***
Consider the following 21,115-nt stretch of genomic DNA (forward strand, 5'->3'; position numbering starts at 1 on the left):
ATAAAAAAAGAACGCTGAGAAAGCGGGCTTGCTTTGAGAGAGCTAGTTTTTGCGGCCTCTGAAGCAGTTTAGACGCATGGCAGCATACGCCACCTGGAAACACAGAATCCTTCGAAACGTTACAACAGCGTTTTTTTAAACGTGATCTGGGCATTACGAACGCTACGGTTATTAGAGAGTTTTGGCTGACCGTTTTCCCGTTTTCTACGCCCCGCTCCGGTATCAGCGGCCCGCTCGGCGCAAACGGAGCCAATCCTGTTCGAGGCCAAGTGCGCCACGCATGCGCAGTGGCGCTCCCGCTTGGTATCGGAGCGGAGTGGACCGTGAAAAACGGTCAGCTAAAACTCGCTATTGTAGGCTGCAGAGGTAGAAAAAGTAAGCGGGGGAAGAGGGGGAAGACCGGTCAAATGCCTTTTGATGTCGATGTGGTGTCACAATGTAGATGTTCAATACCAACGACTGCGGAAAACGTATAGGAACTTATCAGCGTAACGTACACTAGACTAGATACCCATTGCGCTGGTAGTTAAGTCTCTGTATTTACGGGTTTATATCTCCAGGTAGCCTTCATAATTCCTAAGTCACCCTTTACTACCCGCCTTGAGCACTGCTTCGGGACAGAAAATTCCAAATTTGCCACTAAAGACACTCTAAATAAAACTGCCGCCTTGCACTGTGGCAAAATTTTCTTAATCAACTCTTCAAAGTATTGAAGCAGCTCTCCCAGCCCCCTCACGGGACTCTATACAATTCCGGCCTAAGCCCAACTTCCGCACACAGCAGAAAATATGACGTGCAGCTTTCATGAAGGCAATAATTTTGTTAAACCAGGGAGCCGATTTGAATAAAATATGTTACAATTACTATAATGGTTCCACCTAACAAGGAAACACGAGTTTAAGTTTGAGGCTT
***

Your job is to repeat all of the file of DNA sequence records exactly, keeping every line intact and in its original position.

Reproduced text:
Consider the following 21,115-nt stretch of genomic DNA (forward strand, 5'->3'; position numbering starts at 1 on the left):
ATAAAAAAAGAACGCTGAGAAAGCGGGCTTGCTTTGAGAGAGCTAGTTTTTGCGGCCTCTGAAGCAGTTTAGACGCATGGCAGCATACGCCACCTGGAAACACAGAATCCTTCGAAACGTTACAACAGCGTTTTTTTAAACGTGATCTGGGCATTACGAACGCTACGGTTATTAGAGAGTTTTGGCTGACCGTTTTCCCGTTTTCTACGCCCCGCTCCGGTATCAGCGGCCCGCTCGGCGCAAACGGAGCCAATCCTGTTCGAGGCCAAGTGCGCCACGCATGCGCAGTGGCGCTCCCGCTTGGTATCGGAGCGGAGTGGACCGTGAAAAACGGTCAGCTAAAACTCGCTATTGTAGGCTGCAGAGGTAGAAAAAGTAAGCGGGGGAAGAGGGGGAAGACCGGTCAAATGCCTTTTGATGTCGATGTGGTGTCACAATGTAGATGTTCAATACCAACGACTGCGGAAAACGTATAGGAACTTATCAGCGTAACGTACACTAGACTAGATACCCATTGCGCTGGTAGTTAAGTCTCTGTATTTACGGGTTTATATCTCCAGGTAGCCTTCATAATTCCTAAGTCACCCTTTACTACCCGCCTTGAGCACTGCTTCGGGACAGAAAATTCCAAATTTGCCACTAAAGACACTCTAAATAAAACTGCCGCCTTGCACTGTGGCAAAATTTTCTTAATCAACTCTTCAAAGTATTGAAGCAGCTCTCCCAGCCCCCTCACGGGACTCTATACAATTCCGGCCTAAGCCCAACTTCCGCACACAGCAGAAAATATGACGTGCAGCTTTCATGAAGGCAATAATTTTGTTAAACCAGGGAGCCGATTTGAATAAAATATGTTACAATTACTATAATGGTTCCACCTAACAAGGAAACACGAGTTTAAGTTTGAGGCTT